High availability and disaster recovery considerations for the bastion environment

This article describes considerations for high availability and disaster recovery when deploying Active Directory Domain Services (AD DS) and Microsoft Identity Manager 2016 (MIM) for Privileged Access Management (PAM).

Enterprises focus on high availability and disaster recover for workloads in Windows Server, SQL Server, and Active Directory. But the reliable availability of the bastion environment for Privileged Access Management is also important. The bastion environment is a critical part of the organization's IT infrastructure, as users interact with its components in order to take on administrative roles. For more information on high availability in general, you can download the white paper Microsoft High Availability Overview.

High availability and disaster recovery scenarios

When planning for high availability and disaster recovery, take the following questions into consideration:

  • Which functions could be impacted by an outage?
  • Which functions are business critical and/or critical to IT operations?
  • What are the risks that could lead to an outage in these systems?

The scope of these considerations impacts the total cost for deployment and operations, so organizations may prioritize certain functions higher than others, and also accept the risk of temporary outages for lower priority functions. The following table outlines one potential priority ranking an organization might use:

Bastion forest function Relative priority during recovery Mitigation if function unavailable
Trust establishment Low Wait until bastion environment is restored
User and group mitigation Low Wait until bastion environment is restored
MIM administration Low Wait until bastion environment is restored
Privileged role activation Medium Dedicated smartcard-backed accounts to manually add users to administrative groups
Resource management High Dedicated smartcard-backed accounts to manually add users to administrative groups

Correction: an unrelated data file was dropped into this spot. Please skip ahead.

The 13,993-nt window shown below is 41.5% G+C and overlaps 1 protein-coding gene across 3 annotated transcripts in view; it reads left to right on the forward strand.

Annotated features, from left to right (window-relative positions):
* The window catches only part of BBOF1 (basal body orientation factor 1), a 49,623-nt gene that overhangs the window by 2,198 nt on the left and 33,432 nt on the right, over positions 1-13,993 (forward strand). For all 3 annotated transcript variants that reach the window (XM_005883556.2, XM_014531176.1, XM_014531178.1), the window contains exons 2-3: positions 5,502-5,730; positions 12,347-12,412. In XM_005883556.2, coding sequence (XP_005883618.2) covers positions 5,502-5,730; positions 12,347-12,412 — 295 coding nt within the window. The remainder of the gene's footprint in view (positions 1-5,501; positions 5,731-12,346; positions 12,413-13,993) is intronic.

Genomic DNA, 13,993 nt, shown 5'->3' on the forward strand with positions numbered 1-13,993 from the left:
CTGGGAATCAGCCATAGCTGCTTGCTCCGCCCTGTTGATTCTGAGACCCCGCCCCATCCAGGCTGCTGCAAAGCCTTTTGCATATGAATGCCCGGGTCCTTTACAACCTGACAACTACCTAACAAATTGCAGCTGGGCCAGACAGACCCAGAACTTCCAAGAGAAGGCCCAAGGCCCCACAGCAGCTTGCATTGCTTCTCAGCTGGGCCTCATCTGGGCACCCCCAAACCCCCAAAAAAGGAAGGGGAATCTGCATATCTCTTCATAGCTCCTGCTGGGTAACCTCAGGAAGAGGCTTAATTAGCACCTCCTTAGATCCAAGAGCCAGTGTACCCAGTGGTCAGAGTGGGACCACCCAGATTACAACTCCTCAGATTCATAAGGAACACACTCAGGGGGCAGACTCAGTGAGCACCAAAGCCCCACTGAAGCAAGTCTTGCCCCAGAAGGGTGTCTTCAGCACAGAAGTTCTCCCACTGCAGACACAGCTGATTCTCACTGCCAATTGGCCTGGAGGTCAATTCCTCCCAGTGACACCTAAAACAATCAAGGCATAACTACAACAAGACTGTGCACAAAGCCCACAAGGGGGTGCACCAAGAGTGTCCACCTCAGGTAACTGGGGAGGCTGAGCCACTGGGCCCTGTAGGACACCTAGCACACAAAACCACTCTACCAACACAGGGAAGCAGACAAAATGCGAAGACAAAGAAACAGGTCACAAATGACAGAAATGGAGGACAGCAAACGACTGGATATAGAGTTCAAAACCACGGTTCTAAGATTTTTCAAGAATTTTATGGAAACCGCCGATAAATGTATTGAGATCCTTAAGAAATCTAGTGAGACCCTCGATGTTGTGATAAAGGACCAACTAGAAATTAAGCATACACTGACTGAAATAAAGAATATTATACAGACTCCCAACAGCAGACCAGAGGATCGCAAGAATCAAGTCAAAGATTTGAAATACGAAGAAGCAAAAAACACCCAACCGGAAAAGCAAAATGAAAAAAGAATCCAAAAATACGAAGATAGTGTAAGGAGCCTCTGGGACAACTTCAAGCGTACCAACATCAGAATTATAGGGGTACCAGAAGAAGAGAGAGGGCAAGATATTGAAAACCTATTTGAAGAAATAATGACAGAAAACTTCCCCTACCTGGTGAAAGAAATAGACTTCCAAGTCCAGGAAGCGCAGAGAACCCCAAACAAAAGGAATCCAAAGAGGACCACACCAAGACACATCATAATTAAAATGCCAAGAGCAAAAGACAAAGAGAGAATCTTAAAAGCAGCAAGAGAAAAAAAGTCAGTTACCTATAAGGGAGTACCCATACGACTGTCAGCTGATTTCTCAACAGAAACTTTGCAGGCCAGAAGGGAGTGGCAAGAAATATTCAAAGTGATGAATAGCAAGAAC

Monitoring of users and groups in existing forest Low Wait until bastion environment is restored

Now let's take a look at each one of these bastion forest functions in turn.

Trust establishment

There needs to be a forest trust between the domains of the existing forest and the bastion environment's forest. This is so that users authenticating to the bastion environment can administer resources in the existing forests. Additional configuration may be required, for instance, to permit migration of users from existing domains on earlier versions of Windows Server.

Trust establishment requires that the existing forest domain controllers be online, as well as the MIM and AD components of the bastion environment. If there is an outage of any of these during trust establishment, the administrator can retry once the outage has been addressed. In case the existing forest domain controllers or bastion environment have been recovered following an outage, MIM also includes PowerShell cmdlets Test-PAMTrust and Test-PAMDomainConfiguration that can be used to verify that a trust is still in place.

User and group migration

Once trust has been established, shadow groups can be created in the bastion environment, as well as user accounts for members of those groups and approvers. This enables those users to activate privileged roles and regain effective group memberships.

User and group migration requires that the existing forest domain controllers be online, as well as the MIM and AD components of the bastion environment. If the existing forest domain controllers are unreachable, then no additional users and groups can be added to the bastion environment, but existing users and groups are unaffected. If an outage of any of the components occurs during the migration, the administrator can retry once the outage has been addressed.

MIM administration

Once users and groups have been migrated, then an administrator can further configure in MIM the role assignments linking users as candidates for activation into roles. They can also configure the MIM policies for approval.

MIM administration requires that the MIM and AD components of the bastion environment be online.

Privileged role activation

When a user wishes to activate a privileged role, they must authenticate to the bastion environment domain, and submit a request to MIM. MIM includes SOAP and REST APIs, as well as user interfaces in PowerShell and in a web page.

Privileged role activation requires that the MIM and AD components of the bastion environment be online. In addition, if MIM had been configured to use Azure MFA for activation of the selected role, then Internet access is required to contact the Azure MFA service.

Resource Management

Once a user has been successfully activated into the role, the domain controller can generate a Kerberos ticket for them that is usable by domain controllers in the existing domains, and will recognize the user's new temporary group memberships.

Resource management requires that a domain controller for the resource domain be online, as well as a domain controller in the bastion environment. Once a user is activated, issuing their Kerberos ticket does not require MIM or SQL to be online in the bastion environment. Note that this requires MIM PAM and Windows Server to be using Windows Server 2016 or later as the functional level for the bastion environment, so that AD DS can remove the temporary membership.)